Greater Manchester Police failed to record more than 80,000 crimes in a year, with watchdogs saying they're "deeply troubled" about how cases are closed without a proper investigation.
How GMP, which is England's second largest police force, provides a service to victims of crime is also a "serious cause of concern", according to the report by Her Majesty's Inspectorate of Constabulary and Fire and Rescue Services (HMICFRS).
Around one in five of all crimes, and one in four violent crimes, reported by the public to GMP are not recorded by the force, inspectors found.
GMP failed to record an estimated 80,100 crimes reported to it between July 1 2019 and June 30 2020, amounting to around 220 crimes a day.
A higher proportion of violent crime was not recorded, including domestic abuse and behavioural crimes, such as harassment, stalking and coercive controlling behaviour.
Inspectors estimated that the force recorded 77.7% of reported crimes, a drop of 11.3% from 2018.
The force wrongly and prematurely closed some investigations, inspectors found, some with vulnerable victims, a proportion being domestic abuse cases, where although a suspect was identified, the victim did not support, or withdrew support for police action.
And "in too many cases" watchdogs said there was no evidence to confirm the victim's wishes had been properly considered before the investigation was closed, and inspectors could not be sure that victims were properly safeguarded and provided with the right service or support.
Ian Hopkins has been Chief Constable of GMP since October 2015, head of a force with 6,866 officers.
HM Inspector of Constabulary Zoe Billingham also sad: "Failure to record crimes potentially prevents victims from receiving the justice and support they need.
"I am deeply troubled about how frequently the force is closing cases without a full investigation, giving the reason that the victim did not support police action.
"In too many of these cases the force didn't properly record evidence that the victim supported this decision - particularly in cases of domestic abuse, where seven in 10 are closed on this basis.
"While it is simply not good enough that these concerns have not been addressed for over four years, I acknowledge that the force is taking action to address these deficiencies."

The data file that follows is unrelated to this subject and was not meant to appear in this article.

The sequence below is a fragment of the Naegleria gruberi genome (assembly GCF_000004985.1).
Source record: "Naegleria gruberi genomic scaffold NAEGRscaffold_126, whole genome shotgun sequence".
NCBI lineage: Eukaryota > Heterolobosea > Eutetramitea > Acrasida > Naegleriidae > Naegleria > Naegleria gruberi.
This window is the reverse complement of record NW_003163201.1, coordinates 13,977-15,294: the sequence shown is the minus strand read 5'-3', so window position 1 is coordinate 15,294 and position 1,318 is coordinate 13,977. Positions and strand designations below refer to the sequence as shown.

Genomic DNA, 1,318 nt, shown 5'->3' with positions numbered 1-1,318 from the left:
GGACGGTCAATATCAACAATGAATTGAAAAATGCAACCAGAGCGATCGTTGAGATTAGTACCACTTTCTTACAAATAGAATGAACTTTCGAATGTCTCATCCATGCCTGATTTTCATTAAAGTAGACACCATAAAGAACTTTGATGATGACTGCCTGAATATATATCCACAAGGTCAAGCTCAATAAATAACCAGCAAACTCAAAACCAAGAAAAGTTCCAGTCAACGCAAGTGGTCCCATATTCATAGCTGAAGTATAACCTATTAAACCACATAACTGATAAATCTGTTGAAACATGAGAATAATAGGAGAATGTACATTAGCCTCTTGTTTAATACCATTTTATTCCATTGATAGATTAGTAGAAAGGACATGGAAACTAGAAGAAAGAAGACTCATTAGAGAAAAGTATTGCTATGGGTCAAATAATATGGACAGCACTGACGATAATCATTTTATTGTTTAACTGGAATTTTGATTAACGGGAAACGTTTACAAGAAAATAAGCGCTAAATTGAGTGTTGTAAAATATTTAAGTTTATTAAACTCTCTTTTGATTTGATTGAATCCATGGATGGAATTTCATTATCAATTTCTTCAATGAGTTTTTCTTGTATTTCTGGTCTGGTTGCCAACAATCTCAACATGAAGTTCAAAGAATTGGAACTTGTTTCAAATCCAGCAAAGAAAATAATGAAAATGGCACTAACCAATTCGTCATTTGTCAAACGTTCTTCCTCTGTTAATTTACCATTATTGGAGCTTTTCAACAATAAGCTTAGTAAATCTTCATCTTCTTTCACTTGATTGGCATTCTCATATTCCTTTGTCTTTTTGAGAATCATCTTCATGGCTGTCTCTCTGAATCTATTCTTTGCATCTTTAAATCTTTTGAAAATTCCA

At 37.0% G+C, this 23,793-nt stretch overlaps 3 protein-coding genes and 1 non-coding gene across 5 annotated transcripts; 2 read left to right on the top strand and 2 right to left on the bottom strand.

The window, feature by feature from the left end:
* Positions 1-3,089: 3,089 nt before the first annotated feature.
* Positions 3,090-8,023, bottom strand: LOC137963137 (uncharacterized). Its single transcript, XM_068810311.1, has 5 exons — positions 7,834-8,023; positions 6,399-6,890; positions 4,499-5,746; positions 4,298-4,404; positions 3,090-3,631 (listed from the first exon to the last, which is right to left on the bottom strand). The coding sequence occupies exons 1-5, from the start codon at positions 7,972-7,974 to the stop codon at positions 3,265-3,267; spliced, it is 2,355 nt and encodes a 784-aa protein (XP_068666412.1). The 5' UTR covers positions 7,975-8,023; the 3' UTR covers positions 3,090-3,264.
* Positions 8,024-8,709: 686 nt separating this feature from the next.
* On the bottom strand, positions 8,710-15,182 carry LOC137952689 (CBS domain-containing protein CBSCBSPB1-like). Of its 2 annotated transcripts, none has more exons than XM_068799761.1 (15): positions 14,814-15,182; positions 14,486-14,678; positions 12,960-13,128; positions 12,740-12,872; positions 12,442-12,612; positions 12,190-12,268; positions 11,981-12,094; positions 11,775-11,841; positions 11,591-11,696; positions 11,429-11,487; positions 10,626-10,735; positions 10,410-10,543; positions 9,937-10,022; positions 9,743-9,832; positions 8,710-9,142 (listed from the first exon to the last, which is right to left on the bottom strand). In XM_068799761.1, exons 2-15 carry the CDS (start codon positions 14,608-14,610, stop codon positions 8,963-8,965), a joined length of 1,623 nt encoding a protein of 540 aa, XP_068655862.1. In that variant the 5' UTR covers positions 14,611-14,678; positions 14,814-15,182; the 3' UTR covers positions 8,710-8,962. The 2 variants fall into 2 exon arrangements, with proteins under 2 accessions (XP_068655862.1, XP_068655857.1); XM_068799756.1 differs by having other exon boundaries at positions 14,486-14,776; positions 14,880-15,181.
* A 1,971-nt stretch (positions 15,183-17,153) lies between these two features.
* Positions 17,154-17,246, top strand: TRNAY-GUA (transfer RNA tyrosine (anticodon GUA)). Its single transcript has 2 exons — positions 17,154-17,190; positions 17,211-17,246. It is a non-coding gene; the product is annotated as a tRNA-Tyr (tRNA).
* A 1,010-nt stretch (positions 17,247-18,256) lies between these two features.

GMP is investing in new infrastructure to centralise its crime recording and is introducing a new assessment to ensure more vulnerable victims are identified.
Ms Billingham said senior leaders in the force are demonstrating their intent to improve the service and there had been a recent marked improvement in its recording of serious sexual offences and rapes but this now needs to be done across the board.
And she warned "this situation cannot continue" with a further inspection planned in six months with "considerable and sustainable improvements" expected.
Bev Hughes, Greater Manchester’s Deputy Mayor for Policing, Crime and Criminal Justice said:
She added: “GMP has already developed a detailed action plan that they are working through and I am receiving regular updates about the progress of this plan. In terms of domestic abuse, stalking and harassment, and controlling and coercive behaviour offences, poor performance had been identified as part of the action plan and, as a result, there have been increased levels of recorded crime for these areas over recent months.
“Greater Manchester residents should be reassured that the period of time covered by the HMICFRS report was some months ago and there is clear evidence that current processes have significantly improved since June 2020. This is partially due to the creation of a Crime and Incident Recording Centre of Excellence earlier this year, which provides a co-ordinated approach to improving all aspects of crime and incident recording.
“At the core of the police’s work must be the accurate and timely recording of crimes so the people of the city-region can both be kept safe and feel safe. We must ensure that victims of crime get the services and support they need when they need them. GMP has made it clear to me that the issues identified are being taken very seriously and robust plans are in place to build on the recent improvements made.